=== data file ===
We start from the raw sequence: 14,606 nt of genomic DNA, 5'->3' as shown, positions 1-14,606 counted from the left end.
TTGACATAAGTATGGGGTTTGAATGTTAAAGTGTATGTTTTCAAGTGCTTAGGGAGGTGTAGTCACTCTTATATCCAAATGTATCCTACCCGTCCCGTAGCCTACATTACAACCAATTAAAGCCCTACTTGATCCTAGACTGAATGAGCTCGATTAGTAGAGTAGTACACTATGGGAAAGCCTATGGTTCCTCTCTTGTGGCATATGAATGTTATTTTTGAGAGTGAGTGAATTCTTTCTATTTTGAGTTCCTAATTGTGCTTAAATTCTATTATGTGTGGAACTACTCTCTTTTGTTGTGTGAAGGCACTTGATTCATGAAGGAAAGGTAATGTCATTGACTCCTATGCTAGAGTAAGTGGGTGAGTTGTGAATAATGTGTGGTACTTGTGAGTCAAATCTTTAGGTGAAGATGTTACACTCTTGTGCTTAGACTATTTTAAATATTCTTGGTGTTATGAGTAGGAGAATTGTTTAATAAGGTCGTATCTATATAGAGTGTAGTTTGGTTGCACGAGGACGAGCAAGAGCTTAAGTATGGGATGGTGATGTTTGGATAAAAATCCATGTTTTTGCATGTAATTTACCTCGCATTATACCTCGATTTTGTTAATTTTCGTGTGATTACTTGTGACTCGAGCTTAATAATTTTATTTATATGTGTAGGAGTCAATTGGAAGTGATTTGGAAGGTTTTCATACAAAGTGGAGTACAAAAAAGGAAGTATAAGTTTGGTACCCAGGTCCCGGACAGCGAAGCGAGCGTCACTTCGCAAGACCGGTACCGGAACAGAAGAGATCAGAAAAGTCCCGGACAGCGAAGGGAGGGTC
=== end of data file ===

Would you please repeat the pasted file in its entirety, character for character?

We start from the raw sequence: 14,606 nt of genomic DNA, 5'->3' as shown, positions 1-14,606 counted from the left end.
TTGACATAAGTATGGGGTTTGAATGTTAAAGTGTATGTTTTCAAGTGCTTAGGGAGGTGTAGTCACTCTTATATCCAAATGTATCCTACCCGTCCCGTAGCCTACATTACAACCAATTAAAGCCCTACTTGATCCTAGACTGAATGAGCTCGATTAGTAGAGTAGTACACTATGGGAAAGCCTATGGTTCCTCTCTTGTGGCATATGAATGTTATTTTTGAGAGTGAGTGAATTCTTTCTATTTTGAGTTCCTAATTGTGCTTAAATTCTATTATGTGTGGAACTACTCTCTTTTGTTGTGTGAAGGCACTTGATTCATGAAGGAAAGGTAATGTCATTGACTCCTATGCTAGAGTAAGTGGGTGAGTTGTGAATAATGTGTGGTACTTGTGAGTCAAATCTTTAGGTGAAGATGTTACACTCTTGTGCTTAGACTATTTTAAATATTCTTGGTGTTATGAGTAGGAGAATTGTTTAATAAGGTCGTATCTATATAGAGTGTAGTTTGGTTGCACGAGGACGAGCAAGAGCTTAAGTATGGGATGGTGATGTTTGGATAAAAATCCATGTTTTTGCATGTAATTTACCTCGCATTATACCTCGATTTTGTTAATTTTCGTGTGATTACTTGTGACTCGAGCTTAATAATTTTATTTATATGTGTAGGAGTCAATTGGAAGTGATTTGGAAGGTTTTCATACAAAGTGGAGTACAAAAAAGGAAGTATAAGTTTGGTACCCAGGTCCCGGACAGCGAAGCGAGCGTCACTTCGCAAGACCGGTACCGGAACAGAAGAGATCAGAAAAGTCCCGGACAGCGAAGGGAGGGTC